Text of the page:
Regimental History of New Zealand Cyclist Corps in The Great War 1914-1918
Narrative of No. 1 Company, 12/10/18.-11/11/18
Narrative of No. 1 Company, 12/10/18.-11/11/18.
At Bourlon on 12/10/'18, at 6 a.m., orders were received for two platoons to move out for attachment to Divisions operating in advance on the Corps fronts. Accordingly Lieut. D. G. Cody, with his platoon, went to 49th Division, and 2nd Lieut. W. E. Randall, with his platoon, to 51st Division. Both Divisions were at Escaudoevres near Cambrai. The roads were particularly bad, and very congested with the traffic necessary to an advancing army, and riding was impossible, the cycles having to be pushed all the way—a heavy task with a full pack up.
On arrival at Divisional Headquarters it was found that Divisions were moving to Naves, and the two platoons moved to that village and billetted.
Next day Lieut. Cody's platoon was engaged as runners between Division (51st) Headquarters and the forward Brigades.
Lieut. Randall's platoon (with 49th Division) was similarly engaged, also finding patrols along Naves-Villers Road. Whilst so engaged Lieut. Randall was slightly wounded and returned to Battalion Headquarters at Ramillies, Sergt. F. E. Brown, M.M., taking charge of the platoon.
This platoon received "special mention" from the Brigadier 147th Infantry Brigade for its excellent work. This sort of work went on until the 17th October, when the two platoons were ordered back to rejoin their Company at Battalion Headquarters, where the Company remained in reserve until the 28th October, when it was sent to Thiant to relieve No. 3 Company, then attached to 51st Division (152nd Infantry Brigade).
On the 29th, the 49th Division took, over the 51st Division front and the Company was transferred to former Division.
On the 30th and 31st the Company supplied runners for Brigades, and the Officers and N.C.O.'s page 94made reconnaissances of the country forward in view of the continuation of the advance on the 1st November. The village of Thiant was well shelled by the enemy, but no casualties to our men resulted.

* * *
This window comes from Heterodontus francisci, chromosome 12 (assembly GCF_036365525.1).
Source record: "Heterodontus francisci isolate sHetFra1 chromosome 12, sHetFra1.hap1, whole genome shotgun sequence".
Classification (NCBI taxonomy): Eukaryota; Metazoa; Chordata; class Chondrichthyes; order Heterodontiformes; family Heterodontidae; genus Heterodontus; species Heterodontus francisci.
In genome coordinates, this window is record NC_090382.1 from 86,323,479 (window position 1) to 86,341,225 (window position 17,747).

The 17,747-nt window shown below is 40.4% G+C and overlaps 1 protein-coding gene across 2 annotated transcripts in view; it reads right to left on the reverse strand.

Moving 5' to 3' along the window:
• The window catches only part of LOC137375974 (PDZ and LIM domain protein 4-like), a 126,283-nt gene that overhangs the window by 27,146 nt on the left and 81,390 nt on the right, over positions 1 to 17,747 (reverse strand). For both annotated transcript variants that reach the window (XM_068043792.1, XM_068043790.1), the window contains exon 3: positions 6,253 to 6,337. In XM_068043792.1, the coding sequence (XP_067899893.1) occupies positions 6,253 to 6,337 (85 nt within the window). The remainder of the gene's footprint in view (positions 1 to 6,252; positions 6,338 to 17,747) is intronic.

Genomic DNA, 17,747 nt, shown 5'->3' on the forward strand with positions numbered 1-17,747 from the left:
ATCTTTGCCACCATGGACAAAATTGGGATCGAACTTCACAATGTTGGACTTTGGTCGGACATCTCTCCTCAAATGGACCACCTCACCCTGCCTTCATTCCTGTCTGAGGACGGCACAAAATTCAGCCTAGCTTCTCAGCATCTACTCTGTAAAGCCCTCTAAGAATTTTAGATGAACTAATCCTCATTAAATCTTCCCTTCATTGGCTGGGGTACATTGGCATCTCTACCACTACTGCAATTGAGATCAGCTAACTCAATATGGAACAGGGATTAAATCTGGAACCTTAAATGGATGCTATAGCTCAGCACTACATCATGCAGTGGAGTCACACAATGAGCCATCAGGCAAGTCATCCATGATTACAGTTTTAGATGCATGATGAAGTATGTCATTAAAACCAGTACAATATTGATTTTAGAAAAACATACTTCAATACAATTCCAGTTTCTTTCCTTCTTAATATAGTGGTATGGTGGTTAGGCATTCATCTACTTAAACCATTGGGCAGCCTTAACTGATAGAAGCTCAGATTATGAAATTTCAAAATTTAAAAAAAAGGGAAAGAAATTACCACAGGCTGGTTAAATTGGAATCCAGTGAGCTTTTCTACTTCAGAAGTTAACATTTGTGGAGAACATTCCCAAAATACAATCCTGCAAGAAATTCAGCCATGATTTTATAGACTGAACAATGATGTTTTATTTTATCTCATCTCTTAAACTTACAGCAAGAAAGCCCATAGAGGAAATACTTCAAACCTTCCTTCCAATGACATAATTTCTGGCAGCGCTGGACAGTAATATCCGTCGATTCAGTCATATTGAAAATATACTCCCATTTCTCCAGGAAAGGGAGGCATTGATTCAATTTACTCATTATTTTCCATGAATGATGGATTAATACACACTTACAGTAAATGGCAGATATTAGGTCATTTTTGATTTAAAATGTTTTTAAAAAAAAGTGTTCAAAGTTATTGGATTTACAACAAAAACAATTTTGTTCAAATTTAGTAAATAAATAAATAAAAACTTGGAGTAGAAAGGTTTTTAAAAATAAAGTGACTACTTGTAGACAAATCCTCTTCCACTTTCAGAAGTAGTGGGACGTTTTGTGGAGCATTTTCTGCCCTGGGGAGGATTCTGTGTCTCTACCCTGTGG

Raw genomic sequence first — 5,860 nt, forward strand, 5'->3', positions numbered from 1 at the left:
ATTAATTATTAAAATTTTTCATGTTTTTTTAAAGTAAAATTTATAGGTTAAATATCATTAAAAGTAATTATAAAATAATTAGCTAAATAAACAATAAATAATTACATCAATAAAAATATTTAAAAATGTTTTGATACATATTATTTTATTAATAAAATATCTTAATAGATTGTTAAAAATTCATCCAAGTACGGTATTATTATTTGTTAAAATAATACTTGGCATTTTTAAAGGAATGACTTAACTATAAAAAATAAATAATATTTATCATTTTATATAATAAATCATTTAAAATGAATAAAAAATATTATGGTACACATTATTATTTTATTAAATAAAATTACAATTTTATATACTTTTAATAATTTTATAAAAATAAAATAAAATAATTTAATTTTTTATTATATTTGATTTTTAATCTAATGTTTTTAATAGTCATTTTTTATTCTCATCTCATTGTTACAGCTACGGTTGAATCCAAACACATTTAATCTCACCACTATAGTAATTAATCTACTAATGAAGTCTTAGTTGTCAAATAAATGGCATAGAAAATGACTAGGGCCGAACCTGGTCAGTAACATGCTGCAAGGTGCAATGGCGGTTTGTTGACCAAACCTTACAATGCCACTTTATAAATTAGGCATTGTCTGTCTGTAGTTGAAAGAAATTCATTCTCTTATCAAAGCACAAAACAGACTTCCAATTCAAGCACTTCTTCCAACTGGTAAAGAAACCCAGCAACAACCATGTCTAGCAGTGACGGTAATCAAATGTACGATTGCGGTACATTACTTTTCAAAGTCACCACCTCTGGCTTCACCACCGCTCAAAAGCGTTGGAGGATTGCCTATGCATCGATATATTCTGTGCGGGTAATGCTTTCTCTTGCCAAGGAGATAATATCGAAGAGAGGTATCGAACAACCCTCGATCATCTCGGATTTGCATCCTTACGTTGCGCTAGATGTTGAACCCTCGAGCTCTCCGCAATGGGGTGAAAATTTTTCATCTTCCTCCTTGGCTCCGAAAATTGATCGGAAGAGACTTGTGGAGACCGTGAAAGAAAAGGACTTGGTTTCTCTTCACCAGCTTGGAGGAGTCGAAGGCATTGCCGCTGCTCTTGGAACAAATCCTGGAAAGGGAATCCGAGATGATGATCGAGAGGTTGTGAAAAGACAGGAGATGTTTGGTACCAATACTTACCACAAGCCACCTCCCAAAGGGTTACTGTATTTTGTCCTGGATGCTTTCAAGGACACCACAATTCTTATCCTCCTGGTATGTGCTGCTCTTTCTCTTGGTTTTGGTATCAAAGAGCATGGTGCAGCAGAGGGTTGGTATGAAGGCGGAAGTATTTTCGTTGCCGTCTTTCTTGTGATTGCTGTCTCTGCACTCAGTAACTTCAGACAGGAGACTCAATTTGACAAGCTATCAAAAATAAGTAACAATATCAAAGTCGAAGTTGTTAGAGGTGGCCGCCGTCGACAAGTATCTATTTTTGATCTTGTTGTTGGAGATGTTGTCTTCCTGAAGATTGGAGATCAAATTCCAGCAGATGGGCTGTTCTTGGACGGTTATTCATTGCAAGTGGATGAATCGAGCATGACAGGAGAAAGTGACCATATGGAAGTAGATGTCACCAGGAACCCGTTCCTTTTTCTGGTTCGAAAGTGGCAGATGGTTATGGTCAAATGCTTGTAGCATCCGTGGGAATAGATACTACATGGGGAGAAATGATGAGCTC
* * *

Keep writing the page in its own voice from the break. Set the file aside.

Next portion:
Early on the morning of the 1st November the attack commenced with certain objectives, and our orders were that on those objectives being gained we were to push out strong patrols (in conjunction with the Corps Cavalry) and exploit the successes gained.
2nd Lieut. Greville with No. 1 Platoon was attached to the 146th Infantry Brigade and moved forward at 5.45 a.m. from Thiant to Famars, where cycles were left, as roads were bad and shelling was heavy. This platoon was heavily engaged by Machine Gun fire near Aulnoy, but did good work in obtaining information finally returning to Company Headquarters at 9.30 p.m.
No. 2 Platoon, under 2nd Lieut. C. C. Southey, M.M., worked forward on the left of 147th Brigade and near Saultain, engaged three enemy field gun teams engaged in removing some light guns. The Lewis gun, worked by Lance Corporal Wharton and Private M McMeeking, shot the teams and forced the gunners; to take shelter and kept them there until the platoon had to withdraw, owing to our Infantry having withdrawn. When withdrawing Lieut. Southey saw an enemy counter attack coming, so he again got his gun into action, the N.C.O. and man (Wharton and McMeeking) working the gun to such effect that the counter attack was stopped; the party maintained their positions until dark and then withdrew to Brigade Headquarters, where the Brigadier met them and made very complimentary reference to the excellent work done by them.
2nd Lieut. Southey was afterwards awarded the M.C, and the two gunners (Lance Corporal Wharton and Private D. McMeeking) the M.M., for their gallantry and devotion to duty, on the Brigadier's recommendation.
On the 2nd November the Company was attached to 148th Infantry Brigade, but was not used.page 95
On the 3rd the Company was ordered to report to Monchaux to XXII. Corps Mounted Troops, and finally, after much difficulty, owing to bad roads, made Famars. Next morning moved on to Saultain and billetted there, and beyond finding a few runners was not used.
On the 6th moved to Sebourquiaux and billetted. On the 8th moved out in direction of Autreppe on reconnaissance and patrol work, and the men had a very difficult and unpleasant time owing to heavy rain and bad roads. However their work was most successful, and all patrols accomplished their missions. When preparing to move from Sebourquiaux, the enemy shelled the village, and a shell bursting near by wounded Sergt. Midgley so badly that he subsequently died.
On the 10th instant Captain H. D. McHugh, M.C., rejoined the Company, having been away in hospital for a brief period suffering from gas burns.
The Company was on that day ordered to Fayt le Franc to report to 56th Division, by whom it was employed in controlling and directing traffic, and on various duties. Subsequently it was moved on to Athis where it remained until hostilities ceased.
On the 12th instant orders were received by the Company to rejoin the Battalion, but owing to location being incorrectly given, it marched to Harvengt, where the Corps Mounted Troops had their Headquarters, and from there was directed to Aulnois, the location of the Battalion.